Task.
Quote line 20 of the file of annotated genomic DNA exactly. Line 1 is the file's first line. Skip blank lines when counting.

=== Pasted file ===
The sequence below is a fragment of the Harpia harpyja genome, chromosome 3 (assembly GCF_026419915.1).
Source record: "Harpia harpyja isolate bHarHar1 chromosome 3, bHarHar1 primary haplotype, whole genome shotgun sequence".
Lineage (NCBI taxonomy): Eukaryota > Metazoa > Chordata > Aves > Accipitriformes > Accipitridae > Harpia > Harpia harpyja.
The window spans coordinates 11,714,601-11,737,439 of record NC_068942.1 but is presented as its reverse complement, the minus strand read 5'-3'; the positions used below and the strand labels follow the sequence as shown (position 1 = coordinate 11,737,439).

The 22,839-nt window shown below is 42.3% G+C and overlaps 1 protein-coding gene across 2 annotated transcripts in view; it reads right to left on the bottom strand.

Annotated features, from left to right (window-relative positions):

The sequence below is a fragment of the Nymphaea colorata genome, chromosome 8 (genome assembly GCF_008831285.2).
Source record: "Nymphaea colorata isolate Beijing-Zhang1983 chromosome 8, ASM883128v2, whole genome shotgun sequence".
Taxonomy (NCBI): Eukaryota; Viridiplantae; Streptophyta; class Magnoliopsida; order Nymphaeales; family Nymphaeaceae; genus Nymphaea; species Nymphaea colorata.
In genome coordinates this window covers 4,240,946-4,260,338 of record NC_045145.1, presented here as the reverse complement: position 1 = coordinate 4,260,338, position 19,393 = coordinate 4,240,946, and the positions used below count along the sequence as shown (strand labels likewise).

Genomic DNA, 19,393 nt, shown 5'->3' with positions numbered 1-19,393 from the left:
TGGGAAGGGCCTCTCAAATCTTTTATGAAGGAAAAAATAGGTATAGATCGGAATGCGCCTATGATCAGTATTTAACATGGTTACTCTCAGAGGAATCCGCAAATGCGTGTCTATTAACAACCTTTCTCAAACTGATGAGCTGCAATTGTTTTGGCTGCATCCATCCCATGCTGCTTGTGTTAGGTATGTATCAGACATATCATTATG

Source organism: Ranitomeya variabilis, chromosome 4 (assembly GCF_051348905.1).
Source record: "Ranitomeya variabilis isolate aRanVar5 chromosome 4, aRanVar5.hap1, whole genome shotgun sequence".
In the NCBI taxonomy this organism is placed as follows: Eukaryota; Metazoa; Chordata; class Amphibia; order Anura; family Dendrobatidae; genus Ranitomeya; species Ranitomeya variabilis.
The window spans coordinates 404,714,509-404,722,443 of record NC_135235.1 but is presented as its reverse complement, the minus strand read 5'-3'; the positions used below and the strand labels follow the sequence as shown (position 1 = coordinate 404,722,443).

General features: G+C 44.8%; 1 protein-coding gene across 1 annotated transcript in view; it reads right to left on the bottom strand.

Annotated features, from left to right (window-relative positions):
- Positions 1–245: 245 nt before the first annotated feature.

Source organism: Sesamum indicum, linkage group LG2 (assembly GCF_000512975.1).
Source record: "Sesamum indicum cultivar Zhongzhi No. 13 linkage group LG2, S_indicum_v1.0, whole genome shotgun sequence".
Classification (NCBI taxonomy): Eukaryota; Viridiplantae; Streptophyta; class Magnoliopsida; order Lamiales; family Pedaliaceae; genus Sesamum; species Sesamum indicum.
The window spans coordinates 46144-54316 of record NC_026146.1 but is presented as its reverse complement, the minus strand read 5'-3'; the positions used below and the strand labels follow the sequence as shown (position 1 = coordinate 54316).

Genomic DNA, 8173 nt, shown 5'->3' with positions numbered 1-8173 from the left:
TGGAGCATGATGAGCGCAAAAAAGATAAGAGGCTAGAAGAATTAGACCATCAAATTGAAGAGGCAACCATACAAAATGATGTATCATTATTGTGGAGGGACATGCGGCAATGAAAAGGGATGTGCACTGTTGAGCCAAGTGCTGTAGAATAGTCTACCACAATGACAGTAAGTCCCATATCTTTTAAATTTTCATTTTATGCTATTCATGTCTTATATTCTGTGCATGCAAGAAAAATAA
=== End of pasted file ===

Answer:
Source organism: Sesamum indicum, linkage group LG2 (assembly GCF_000512975.1).